What is a superfan? Why are superfans important for business?
In Superfans, Patt Flynn argues that superfans are the lifeblood of your company. He covers what superfans are and how they benefit your business.
Continue reading to learn more about these loyal customers.
Superfans and Their Benefits
What is a superfan? Flynn explains that a superfan is someone so passionately devoted to a brand that they have made it part of their identity and daily life. Superfans travel miles for live events, buy closets full of merchandise, follow every new online update, and participate in a community of like-minded enthusiasts.
When most people think of superfans, they imagine a fan of a TV show, a celebrity, or a band. Flynn points out that companies—such as Apple, LEGO, and Harley-Davidson—have superfans, too. In fact, he argues that superfans are your company’s greatest asset. Flynn asserts that the fierce loyalty of just 100 fans can be your brand’s biggest asset. He gives four main benefits: ensuring company longevity, acting as brand ambassadors, standing up for your brand, and contributing valuable feedback.
(Shortform note: In understanding why people become so attached to brands, it’s important to recognize that consumers don’t simply buy products they want to use—they buy products that express their identities. Many of the brands with loyal superfans have succeeded in associating their product with an image or lifestyle. Fans of Harley-Davidson associate the brand with individual freedom and an outlaw biker aesthetic. Apple fans associate their brand with creativity and innovation. Researchers have even found that consumer preferences in America are now splitting along political divides, with Republicans and Democrats even wearing different brands of jeans.)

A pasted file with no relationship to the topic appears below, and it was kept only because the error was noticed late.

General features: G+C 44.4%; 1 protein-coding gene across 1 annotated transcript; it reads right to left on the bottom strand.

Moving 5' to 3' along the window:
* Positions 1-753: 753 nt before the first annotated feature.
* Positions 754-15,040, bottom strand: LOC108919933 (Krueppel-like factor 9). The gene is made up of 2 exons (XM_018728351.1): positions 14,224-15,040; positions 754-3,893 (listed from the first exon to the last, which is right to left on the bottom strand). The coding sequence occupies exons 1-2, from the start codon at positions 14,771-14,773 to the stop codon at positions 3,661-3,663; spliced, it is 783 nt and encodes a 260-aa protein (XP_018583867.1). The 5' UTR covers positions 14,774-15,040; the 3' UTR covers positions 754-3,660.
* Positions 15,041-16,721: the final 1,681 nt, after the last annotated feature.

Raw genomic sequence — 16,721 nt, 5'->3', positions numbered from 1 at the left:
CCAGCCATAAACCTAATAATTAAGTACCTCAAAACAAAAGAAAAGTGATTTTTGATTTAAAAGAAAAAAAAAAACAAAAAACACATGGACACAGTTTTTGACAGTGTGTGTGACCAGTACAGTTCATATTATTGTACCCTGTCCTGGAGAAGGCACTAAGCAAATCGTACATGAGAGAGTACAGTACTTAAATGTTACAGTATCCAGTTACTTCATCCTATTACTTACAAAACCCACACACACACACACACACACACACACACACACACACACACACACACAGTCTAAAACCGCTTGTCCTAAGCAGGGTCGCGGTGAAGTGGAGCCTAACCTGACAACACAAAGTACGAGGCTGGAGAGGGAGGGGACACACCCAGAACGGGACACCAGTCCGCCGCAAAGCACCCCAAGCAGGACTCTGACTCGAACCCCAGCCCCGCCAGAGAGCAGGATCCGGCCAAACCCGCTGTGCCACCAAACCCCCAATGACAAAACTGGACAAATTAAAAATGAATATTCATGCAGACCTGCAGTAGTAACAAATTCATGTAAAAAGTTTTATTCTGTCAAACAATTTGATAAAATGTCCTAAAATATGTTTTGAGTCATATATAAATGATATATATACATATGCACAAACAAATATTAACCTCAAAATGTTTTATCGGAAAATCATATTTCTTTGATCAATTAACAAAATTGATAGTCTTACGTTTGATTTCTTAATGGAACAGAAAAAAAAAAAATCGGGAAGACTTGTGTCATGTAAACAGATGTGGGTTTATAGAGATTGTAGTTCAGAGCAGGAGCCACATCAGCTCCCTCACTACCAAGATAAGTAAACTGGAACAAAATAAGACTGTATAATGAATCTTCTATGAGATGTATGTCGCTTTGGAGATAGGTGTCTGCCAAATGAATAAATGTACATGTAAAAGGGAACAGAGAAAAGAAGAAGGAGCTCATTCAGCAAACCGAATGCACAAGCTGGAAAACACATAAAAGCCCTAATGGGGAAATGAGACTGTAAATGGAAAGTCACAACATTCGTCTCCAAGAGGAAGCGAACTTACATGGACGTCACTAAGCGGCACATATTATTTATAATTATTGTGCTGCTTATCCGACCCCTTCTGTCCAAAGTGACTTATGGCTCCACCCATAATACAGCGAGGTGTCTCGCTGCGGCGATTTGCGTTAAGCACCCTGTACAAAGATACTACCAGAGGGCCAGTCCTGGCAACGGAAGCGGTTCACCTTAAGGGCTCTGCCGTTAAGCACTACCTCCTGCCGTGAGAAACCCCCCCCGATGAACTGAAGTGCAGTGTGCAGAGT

How People Become Superfans
Flynn argues that no one becomes a superfan overnight. He explains that as fans repeatedly have positive experiences with your brand, they tend to move through different levels of connection to your brand. He explains that there are different levels of fandom: discovering customers, interested customers, connected customers, and superfans.
How To Turn Customers Into Superfans
Flynn argues that people ascend the stages from discovering customers to devoted superfans through repeated positive and meaningful experiences with the brand. Thus, they don’t become superfans by simply buying your products and liking them. Nor are there people who were simply born to be fans of your brand. Rather, your customers may start out skeptical or disengaged, but through the accumulation of these positive and meaningful experiences, they will become more and more engaged
(Shortform note: Customers become superfans through accumulated positive experiences because through these experiences, they are building a relationship with the brand. This reflects a historically recent understanding of branding. Branding began as simply a means of differentiating one company’s products from another, descended from the practice of marking livestock by burning letters onto their hides with actual hot brands. Since then, brand innovators have also conceived of brands as ideas and experiences and, today, see them as relationships. Business experts advise you to consider your relationship with your customers as something much closer and more personal than buyer and seller—more like guest/host or athlete/coach.)